Home Sports Pair of Lady Eagles feel honored to be two-time state champions

Pair of Lady Eagles feel honored to be two-time state champions

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In early March, after enduring a run by Volcano Vista, the Hobbs girls’ basketball team went on a final run to hold off the Lady Hawks to win its third state championship in school history.

The Lady Eagles’ 58-43 win in The Pit, with no fans in attendance, was a historical moment for the Lady Eagles, and not just because they won the Class 5A state title in what could be the school’s only championship game to be held in an empty stadium. The win was also the second championship for the trio of senior Ashley Aragon, junior Elise Turrubiates, and head coach Joey Carpenter.

Carpenter reflected on winning his second state title with Hobbs and third overall.

“Its an honor to be a part of that (multiple titles),” the Lady Eagles coach said. “You have numerous boys’ coaches who have done it quite a few times. We just like to career on the tradition and we are proud to be a part of it, I know I am.”

Both his players expressed similar sentiments to their coach.

“I feel blessed to be a part of it,” Aragon said. “If it weren’t for coach Carp, none of this would have happened.

“It’s different,” Turrubiates added. “You feel like you achieved something more than what your other peers have. But at the same time I was only a freshman when I won my first ring and I really didn’t do much. I really don’t consider it two championships, but more like this was a really good experience that I have.”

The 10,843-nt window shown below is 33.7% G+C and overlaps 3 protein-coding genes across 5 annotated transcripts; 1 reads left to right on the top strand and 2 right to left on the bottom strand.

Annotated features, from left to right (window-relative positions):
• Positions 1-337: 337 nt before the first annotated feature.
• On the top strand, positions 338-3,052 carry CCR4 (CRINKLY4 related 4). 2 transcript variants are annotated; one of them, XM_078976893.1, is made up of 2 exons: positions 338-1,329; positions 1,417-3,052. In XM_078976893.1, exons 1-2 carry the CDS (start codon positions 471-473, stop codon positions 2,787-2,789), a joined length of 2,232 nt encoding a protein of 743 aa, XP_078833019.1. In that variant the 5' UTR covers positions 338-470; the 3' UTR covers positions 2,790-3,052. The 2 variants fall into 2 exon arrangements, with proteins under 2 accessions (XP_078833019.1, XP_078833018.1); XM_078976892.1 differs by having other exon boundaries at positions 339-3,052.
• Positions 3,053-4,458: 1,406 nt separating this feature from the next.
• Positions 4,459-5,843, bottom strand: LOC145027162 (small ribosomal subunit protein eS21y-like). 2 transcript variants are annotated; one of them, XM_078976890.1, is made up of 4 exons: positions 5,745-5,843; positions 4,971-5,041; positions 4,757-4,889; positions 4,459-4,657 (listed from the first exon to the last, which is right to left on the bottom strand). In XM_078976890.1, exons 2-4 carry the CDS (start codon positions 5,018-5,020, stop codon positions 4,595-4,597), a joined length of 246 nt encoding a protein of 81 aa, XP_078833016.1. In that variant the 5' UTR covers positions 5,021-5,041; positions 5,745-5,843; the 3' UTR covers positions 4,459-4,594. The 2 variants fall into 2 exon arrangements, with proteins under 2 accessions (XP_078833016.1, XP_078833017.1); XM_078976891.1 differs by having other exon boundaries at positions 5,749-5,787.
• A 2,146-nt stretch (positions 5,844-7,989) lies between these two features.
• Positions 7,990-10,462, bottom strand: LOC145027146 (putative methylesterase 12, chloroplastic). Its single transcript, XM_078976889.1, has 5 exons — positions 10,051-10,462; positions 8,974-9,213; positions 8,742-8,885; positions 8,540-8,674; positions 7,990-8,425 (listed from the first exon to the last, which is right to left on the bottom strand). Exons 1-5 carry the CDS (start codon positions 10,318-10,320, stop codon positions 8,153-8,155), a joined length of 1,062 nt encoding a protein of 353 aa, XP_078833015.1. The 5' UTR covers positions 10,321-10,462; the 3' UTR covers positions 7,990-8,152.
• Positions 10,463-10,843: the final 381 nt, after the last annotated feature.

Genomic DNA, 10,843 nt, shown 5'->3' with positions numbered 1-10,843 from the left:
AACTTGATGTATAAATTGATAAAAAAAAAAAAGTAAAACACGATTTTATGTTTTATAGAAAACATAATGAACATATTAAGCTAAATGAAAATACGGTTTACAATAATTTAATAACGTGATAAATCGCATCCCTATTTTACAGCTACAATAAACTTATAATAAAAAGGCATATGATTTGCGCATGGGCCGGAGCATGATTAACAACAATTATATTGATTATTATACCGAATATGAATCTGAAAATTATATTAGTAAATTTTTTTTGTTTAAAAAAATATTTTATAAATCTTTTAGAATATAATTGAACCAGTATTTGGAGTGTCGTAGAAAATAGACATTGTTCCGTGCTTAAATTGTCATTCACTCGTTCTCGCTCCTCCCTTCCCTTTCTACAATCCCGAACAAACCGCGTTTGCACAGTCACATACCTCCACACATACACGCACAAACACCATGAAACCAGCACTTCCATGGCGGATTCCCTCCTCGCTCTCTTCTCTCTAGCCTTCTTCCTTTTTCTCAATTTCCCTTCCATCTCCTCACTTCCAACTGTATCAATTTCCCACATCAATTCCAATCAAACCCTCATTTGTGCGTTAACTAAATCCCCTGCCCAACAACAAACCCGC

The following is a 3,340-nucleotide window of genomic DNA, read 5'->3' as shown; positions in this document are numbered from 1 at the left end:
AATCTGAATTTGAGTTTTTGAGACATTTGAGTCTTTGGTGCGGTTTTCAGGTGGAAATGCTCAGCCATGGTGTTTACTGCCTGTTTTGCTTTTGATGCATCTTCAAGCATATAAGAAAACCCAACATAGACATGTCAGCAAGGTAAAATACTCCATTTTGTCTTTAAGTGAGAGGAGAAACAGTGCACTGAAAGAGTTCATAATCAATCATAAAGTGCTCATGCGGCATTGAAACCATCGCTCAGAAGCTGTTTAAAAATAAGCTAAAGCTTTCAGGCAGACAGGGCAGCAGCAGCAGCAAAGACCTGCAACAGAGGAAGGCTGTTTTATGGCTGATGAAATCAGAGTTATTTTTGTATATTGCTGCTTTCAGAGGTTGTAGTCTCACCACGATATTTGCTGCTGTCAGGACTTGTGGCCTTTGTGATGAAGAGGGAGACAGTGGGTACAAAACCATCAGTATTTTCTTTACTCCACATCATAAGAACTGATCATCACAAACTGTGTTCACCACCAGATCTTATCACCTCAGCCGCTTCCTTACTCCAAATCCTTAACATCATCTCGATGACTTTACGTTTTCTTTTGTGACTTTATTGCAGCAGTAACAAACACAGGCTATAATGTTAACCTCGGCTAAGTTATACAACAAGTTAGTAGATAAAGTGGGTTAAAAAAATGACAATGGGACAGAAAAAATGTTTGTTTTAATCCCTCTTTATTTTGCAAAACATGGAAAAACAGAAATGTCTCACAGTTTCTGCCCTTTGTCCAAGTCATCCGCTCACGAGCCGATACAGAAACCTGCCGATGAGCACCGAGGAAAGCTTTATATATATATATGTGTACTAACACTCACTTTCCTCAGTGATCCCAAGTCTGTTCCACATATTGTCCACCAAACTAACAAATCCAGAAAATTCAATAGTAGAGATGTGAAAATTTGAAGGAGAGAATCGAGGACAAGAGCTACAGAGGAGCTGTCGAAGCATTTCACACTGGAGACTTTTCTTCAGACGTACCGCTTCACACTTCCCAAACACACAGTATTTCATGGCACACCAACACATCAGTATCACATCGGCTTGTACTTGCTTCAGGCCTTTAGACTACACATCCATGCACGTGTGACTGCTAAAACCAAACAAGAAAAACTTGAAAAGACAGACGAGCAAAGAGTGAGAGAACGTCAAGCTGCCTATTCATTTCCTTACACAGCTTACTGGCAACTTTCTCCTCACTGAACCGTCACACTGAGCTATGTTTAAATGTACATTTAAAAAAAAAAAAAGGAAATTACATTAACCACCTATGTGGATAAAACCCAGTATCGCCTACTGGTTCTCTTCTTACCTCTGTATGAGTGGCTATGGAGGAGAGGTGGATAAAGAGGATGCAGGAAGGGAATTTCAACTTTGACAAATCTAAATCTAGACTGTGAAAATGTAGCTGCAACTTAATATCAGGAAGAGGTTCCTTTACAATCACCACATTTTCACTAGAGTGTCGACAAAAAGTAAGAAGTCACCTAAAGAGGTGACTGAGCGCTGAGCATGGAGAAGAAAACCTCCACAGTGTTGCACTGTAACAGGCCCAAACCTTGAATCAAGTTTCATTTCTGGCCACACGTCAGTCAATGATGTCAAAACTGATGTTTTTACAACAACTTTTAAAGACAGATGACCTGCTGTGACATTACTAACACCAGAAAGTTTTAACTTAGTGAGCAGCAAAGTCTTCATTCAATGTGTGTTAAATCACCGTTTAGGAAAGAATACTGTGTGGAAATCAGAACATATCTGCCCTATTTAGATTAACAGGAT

Aragon and Turrubiates where on the roster of the 2017-18 Hobbs state championship team, but neither was a major player in the rotation. In the Lady Eagles previous two state title appearances, both Aragon and Turrubiates have been major contributors in reaching the finals last season, and winning it this season.

“It means a lot,” Carpenter said. “Those two kids where young and weren’t able to contribute much as they are know as upper classmen. It means a lot more to them to win it while they are the upperclassman. But that’s pretty big time to have two rings before you are even finished like Elise. Elise still has another year left and for Ashley to go out on top, that means a lot to be apart of that. She is starting to draw some interest from other people and maybe even able to continue her playing career. It’s good for all of them to be part of that.”

Carpenter added these two players gained a lot of experience and knowledge of what it takes to win in a weeklong tournament after having lived it a few times. He was pleased to see them being able to be successful and stepping up to the occasion.

Aragon spoke on what it means to win two titles with Turrubiates and finishing her high school career with two rings.

“Overall I’m just happy I got to experience it with her,” the Hobbs senior said. “Ever since he moved us up together, we have gotten closer and closer. On the court we grew together and with the whole team. And we were both great leaders on the team.